Chapter 5: Dimensional Models

Summary of Dimensional Models

In this chapter, we covered three circumplex models, which have similarities and differences to each other.

 

ESM Compared to Earlier Circumplex Models 

Both the ESM and other circumplex models allow for mixed emotions, but the ESM is the only model that allows for the simultaneous experience of happiness and sadness. Russell and colleagues view mixed emotions as similar to each other in valence and arousal.  Watson and colleagues view mixed emotions as the co-occurrence of PA and NA.  In Russell (1980) and Watson and Tellegen (1985), happiness and sadness are negatively correlated.  Specifically, Russell (1980) and Watson and Tellegen (1985) view happiness and sadness as moderately activated emotions.

 

Russell (1980) Compared to Watson and Tellegen (1985) 

Russell and colleagues view the underlying dimensions of emotion as valence and activation.  Watson and colleagues state the building blocks of emotion are High PA and High NA.  Thus, to Watson and colleagues, emotions are highly activating.

 

The number of dimensions differ between the two models.  Russell and Barrett incorporate one bipolar activation dimension, whereas Watson and colleagues include two unipolar activation dimensions – PA and NA.  Further comparisons between these two models are displayed in Table 3 below.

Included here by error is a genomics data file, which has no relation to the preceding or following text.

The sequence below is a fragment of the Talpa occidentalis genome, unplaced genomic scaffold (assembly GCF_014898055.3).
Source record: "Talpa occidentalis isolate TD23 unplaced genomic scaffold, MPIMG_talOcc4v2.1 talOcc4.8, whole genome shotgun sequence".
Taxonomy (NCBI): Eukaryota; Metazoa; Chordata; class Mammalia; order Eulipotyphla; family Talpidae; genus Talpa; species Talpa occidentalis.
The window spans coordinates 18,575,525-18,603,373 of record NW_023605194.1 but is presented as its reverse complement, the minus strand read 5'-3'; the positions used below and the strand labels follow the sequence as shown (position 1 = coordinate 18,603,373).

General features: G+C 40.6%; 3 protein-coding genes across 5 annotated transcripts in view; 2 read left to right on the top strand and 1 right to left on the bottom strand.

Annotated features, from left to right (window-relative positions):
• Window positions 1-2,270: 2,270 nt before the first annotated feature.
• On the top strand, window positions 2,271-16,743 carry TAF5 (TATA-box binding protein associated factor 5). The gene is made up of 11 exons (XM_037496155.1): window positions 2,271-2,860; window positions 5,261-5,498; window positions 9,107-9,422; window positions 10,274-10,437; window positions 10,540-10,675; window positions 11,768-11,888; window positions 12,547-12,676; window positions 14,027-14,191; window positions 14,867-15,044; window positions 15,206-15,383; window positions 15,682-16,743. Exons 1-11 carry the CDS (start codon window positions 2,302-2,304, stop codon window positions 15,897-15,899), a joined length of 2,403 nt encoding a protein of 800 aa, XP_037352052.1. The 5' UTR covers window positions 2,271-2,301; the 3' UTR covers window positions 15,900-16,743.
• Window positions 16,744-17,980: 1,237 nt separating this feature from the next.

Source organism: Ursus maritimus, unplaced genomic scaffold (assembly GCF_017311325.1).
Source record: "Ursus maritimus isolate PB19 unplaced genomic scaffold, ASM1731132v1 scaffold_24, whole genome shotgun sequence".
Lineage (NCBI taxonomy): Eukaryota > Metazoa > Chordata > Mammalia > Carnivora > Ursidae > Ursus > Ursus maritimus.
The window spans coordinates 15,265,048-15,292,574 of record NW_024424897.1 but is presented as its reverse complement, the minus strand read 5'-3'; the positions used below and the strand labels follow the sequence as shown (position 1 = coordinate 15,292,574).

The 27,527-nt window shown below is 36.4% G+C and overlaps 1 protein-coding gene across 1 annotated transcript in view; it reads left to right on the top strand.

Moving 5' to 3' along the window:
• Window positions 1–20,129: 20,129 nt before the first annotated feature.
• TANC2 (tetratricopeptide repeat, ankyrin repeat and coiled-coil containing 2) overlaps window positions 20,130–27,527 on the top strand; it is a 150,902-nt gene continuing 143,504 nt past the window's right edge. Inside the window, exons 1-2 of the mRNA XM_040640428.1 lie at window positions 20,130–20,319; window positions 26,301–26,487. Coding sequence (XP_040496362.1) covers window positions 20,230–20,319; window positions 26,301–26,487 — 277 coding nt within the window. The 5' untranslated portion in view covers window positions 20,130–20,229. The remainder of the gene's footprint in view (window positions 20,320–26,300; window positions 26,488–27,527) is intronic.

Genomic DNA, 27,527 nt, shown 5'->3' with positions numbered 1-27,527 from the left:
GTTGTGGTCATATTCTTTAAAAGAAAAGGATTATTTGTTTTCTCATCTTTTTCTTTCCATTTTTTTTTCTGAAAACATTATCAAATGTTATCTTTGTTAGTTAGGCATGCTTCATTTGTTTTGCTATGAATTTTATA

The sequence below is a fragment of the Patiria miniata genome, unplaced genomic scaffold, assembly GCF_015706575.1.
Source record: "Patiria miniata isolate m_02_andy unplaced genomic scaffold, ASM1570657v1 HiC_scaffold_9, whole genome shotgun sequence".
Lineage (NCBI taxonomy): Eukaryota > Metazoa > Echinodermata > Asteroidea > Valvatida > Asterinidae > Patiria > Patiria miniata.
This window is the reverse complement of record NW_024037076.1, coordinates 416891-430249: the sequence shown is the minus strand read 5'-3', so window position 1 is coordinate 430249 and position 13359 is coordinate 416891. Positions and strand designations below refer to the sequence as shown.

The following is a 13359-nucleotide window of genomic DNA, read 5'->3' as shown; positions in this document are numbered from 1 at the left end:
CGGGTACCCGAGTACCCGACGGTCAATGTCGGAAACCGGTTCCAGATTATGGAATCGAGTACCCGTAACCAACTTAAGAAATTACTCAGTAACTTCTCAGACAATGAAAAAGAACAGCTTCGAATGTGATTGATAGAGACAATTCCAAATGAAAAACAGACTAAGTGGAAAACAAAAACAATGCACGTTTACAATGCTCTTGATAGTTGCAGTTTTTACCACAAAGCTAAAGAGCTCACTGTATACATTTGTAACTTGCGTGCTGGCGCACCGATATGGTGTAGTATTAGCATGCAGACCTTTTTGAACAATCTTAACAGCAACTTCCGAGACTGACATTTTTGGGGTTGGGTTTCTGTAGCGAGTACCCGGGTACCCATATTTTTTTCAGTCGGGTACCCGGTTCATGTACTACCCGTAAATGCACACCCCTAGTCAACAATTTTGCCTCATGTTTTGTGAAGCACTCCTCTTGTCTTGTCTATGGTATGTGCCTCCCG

Table 3

Location of emotion words on Watson and Tellegen (1985) as Compared to Russell (1980)
Emotion Words Watson and Tellegen’s (1985) Dimension Russell’s (1980) Dimensions
alert, excited, peppy, elated High PA Pleasantness + Activation
disgust, fear, anger High NA Unpleasantness + Activation
lethargic, fatigued, drowsy Low PA Unpleasantness + Deactivation
calm, content, serene Low NA Pleasantness + Deactivation

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Psychology of Human Emotion. by Michelle Yarwood is licensed under a Creative Commons Attribution-NonCommercial-ShareAlike 4.0 International License, except where otherwise noted.

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